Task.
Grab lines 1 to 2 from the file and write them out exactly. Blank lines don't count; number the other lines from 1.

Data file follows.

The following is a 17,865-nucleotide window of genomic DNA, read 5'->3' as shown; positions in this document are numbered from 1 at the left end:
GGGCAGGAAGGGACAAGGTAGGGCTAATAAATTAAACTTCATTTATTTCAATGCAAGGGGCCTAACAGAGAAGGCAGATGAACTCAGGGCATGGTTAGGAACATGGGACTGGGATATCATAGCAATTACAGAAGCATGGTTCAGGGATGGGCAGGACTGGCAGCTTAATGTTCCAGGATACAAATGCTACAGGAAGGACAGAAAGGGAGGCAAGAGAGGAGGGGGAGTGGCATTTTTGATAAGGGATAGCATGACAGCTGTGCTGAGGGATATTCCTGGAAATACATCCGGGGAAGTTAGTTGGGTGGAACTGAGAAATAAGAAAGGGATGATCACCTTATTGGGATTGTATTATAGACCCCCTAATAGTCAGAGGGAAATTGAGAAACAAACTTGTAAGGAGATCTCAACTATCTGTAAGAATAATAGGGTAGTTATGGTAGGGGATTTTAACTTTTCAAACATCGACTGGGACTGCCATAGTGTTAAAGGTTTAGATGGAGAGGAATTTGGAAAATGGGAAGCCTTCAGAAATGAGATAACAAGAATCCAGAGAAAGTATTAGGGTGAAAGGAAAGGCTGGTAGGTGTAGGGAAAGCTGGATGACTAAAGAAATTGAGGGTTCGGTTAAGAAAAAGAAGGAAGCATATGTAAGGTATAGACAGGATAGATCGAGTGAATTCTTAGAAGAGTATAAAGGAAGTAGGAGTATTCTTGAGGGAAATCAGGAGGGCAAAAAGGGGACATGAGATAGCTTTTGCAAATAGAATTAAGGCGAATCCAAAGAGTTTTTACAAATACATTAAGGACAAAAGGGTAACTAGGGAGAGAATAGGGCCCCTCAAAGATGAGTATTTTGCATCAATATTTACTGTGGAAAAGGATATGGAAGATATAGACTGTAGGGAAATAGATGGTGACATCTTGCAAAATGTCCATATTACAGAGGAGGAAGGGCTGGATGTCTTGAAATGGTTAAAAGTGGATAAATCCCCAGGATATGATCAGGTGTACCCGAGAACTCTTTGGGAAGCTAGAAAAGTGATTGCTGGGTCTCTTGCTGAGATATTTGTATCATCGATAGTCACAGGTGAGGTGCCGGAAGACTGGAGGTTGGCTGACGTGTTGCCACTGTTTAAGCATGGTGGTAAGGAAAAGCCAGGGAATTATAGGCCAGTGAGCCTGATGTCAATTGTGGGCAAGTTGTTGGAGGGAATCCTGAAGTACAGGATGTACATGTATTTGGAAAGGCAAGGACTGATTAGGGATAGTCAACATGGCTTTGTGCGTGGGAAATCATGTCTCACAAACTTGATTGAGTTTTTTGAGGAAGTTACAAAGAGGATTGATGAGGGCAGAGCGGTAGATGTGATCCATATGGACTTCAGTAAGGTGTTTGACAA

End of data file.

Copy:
The following is a 17,865-nucleotide window of genomic DNA, read 5'->3' as shown; positions in this document are numbered from 1 at the left end:
GGGCAGGAAGGGACAAGGTAGGGCTAATAAATTAAACTTCATTTATTTCAATGCAAGGGGCCTAACAGAGAAGGCAGATGAACTCAGGGCATGGTTAGGAACATGGGACTGGGATATCATAGCAATTACAGAAGCATGGTTCAGGGATGGGCAGGACTGGCAGCTTAATGTTCCAGGATACAAATGCTACAGGAAGGACAGAAAGGGAGGCAAGAGAGGAGGGGGAGTGGCATTTTTGATAAGGGATAGCATGACAGCTGTGCTGAGGGATATTCCTGGAAATACATCCGGGGAAGTTAGTTGGGTGGAACTGAGAAATAAGAAAGGGATGATCACCTTATTGGGATTGTATTATAGACCCCCTAATAGTCAGAGGGAAATTGAGAAACAAACTTGTAAGGAGATCTCAACTATCTGTAAGAATAATAGGGTAGTTATGGTAGGGGATTTTAACTTTTCAAACATCGACTGGGACTGCCATAGTGTTAAAGGTTTAGATGGAGAGGAATTTGGAAAATGGGAAGCCTTCAGAAATGAGATAACAAGAATCCAGAGAAAGTATTAGGGTGAAAGGAAAGGCTGGTAGGTGTAGGGAAAGCTGGATGACTAAAGAAATTGAGGGTTCGGTTAAGAAAAAGAAGGAAGCATATGTAAGGTATAGACAGGATAGATCGAGTGAATTCTTAGAAGAGTATAAAGGAAGTAGGAGTATTCTTGAGGGAAATCAGGAGGGCAAAAAGGGGACATGAGATAGCTTTTGCAAATAGAATTAAGGCGAATCCAAAGAGTTTTTACAAATACATTAAGGACAAAAGGGTAACTAGGGAGAGAATAGGGCCCCTCAAAGATGAGTATTTTGCATCAATATTTACTGTGGAAAAGGATATGGAAGATATAGACTGTAGGGAAATAGATGGTGACATCTTGCAAAATGTCCATATTACAGAGGAGGAAGGGCTGGATGTCTTGAAATGGTTAAAAGTGGATAAATCCCCAGGATATGATCAGGTGTACCCGAGAACTCTTTGGGAAGCTAGAAAAGTGATTGCTGGGTCTCTTGCTGAGATATTTGTATCATCGATAGTCACAGGTGAGGTGCCGGAAGACTGGAGGTTGGCTGACGTGTTGCCACTGTTTAAGCATGGTGGTAAGGAAAAGCCAGGGAATTATAGGCCAGTGAGCCTGATGTCAATTGTGGGCAAGTTGTTGGAGGGAATCCTGAAGTACAGGATGTACATGTATTTGGAAAGGCAAGGACTGATTAGGGATAGTCAACATGGCTTTGTGCGTGGGAAATCATGTCTCACAAACTTGATTGAGTTTTTTGAGGAAGTTACAAAGAGGATTGATGAGGGCAGAGCGGTAGATGTGATCCATATGGACTTCAGTAAGGTGTTTGACAA